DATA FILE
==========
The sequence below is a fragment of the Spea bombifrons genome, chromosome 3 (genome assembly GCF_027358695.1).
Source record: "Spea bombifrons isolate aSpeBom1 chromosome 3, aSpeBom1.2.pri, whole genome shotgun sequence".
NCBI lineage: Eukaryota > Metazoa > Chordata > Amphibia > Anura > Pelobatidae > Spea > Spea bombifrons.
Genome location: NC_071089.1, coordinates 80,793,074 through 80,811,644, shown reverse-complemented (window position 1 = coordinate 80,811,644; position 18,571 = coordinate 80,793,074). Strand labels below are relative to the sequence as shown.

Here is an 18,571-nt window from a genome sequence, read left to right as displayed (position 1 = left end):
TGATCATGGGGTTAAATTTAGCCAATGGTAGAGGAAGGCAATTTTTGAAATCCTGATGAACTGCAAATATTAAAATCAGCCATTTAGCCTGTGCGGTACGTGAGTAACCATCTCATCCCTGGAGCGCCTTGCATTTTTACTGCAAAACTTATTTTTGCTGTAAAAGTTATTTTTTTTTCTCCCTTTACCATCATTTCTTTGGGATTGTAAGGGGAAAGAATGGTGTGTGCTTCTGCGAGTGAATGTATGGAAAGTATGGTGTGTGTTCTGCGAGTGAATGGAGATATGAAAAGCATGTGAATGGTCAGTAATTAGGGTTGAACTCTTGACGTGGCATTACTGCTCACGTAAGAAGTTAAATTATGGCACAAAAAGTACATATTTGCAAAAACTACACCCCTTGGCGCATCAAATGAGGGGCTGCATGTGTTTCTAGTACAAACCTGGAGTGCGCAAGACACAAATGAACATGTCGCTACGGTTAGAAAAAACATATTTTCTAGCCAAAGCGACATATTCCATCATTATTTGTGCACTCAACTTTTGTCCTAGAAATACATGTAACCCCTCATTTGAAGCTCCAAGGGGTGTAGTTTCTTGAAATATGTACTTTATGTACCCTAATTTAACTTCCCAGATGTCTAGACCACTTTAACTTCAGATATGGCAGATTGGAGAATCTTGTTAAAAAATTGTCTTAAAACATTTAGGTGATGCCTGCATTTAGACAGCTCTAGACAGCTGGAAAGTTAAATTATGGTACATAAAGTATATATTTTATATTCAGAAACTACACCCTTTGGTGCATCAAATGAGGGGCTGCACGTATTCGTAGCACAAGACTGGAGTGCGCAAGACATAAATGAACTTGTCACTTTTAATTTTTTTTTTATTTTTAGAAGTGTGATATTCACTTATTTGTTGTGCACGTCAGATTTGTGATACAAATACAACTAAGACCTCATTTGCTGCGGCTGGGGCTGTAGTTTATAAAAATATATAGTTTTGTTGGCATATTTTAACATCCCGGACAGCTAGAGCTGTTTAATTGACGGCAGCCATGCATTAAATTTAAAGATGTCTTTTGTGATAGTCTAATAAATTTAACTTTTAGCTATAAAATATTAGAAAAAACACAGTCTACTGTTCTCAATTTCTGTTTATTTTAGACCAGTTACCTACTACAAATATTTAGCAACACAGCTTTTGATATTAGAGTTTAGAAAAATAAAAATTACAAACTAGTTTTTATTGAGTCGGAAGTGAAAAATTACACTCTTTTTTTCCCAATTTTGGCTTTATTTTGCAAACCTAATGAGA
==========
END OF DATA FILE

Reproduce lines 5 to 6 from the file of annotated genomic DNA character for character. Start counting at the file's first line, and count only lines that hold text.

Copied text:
Here is an 18,571-nt window from a genome sequence, read left to right as displayed (position 1 = left end):
TGATCATGGGGTTAAATTTAGCCAATGGTAGAGGAAGGCAATTTTTGAAATCCTGATGAACTGCAAATATTAAAATCAGCCATTTAGCCTGTGCGGTACGTGAGTAACCATCTCATCCCTGGAGCGCCTTGCATTTTTACTGCAAAACTTATTTTTGCTGTAAAAGTTATTTTTTTTTCTCCCTTTACCATCATTTCTTTGGGATTGTAAGGGGAAAGAATGGTGTGTGCTTCTGCGAGTGAATGTATGGAAAGTATGGTGTGTGTTCTGCGAGTGAATGGAGATATGAAAAGCATGTGAATGGTCAGTAATTAGGGTTGAACTCTTGACGTGGCATTACTGCTCACGTAAGAAGTTAAATTATGGCACAAAAAGTACATATTTGCAAAAACTACACCCCTTGGCGCATCAAATGAGGGGCTGCATGTGTTTCTAGTACAAACCTGGAGTGCGCAAGACACAAATGAACATGTCGCTACGGTTAGAAAAAACATATTTTCTAGCCAAAGCGACATATTCCATCATTATTTGTGCACTCAACTTTTGTCCTAGAAATACATGTAACCCCTCATTTGAAGCTCCAAGGGGTGTAGTTTCTTGAAATATGTACTTTATGTACCCTAATTTAACTTCCCAGATGTCTAGACCACTTTAACTTCAGATATGGCAGATTGGAGAATCTTGTTAAAAAATTGTCTTAAAACATTTAGGTGATGCCTGCATTTAGACAGCTCTAGACAGCTGGAAAGTTAAATTATGGTACATAAAGTATATATTTTATATTCAGAAACTACACCCTTTGGTGCATCAAATGAGGGGCTGCACGTATTCGTAGCACAAGACTGGAGTGCGCAAGACATAAATGAACTTGTCACTTTTAATTTTTTTTTTATTTTTAGAAGTGTGATATTCACTTATTTGTTGTGCACGTCAGATTTGTGATACAAATACAACTAAGACCTCATTTGCTGCGGCTGGGGCTGTAGTTTATAAAAATATATAGTTTTGTTGGCATATTTTAACATCCCGGACAGCTAGAGCTGTTTAATTGACGGCAGCCATGCATTAAATTTAAAGATGTCTTTTGTGATAGTCTAATAAATTTAACTTTTAGCTATAAAATATTAGAAAAAACACAGTCTACTGTTCTCAATTTCTGTTTATTTTAGACCAGTTACCTACTACAAATATTTAGCAACACAGCTTTTGATATTAGAGTTTAGAAAAATAAAAATTACAAACTAGTTTTTATTGAGTCGGAAGTGAAAAATTACACTCTTTTTTTCCCAATTTTGGCTTTATTTTGCAAACCTAATGAGA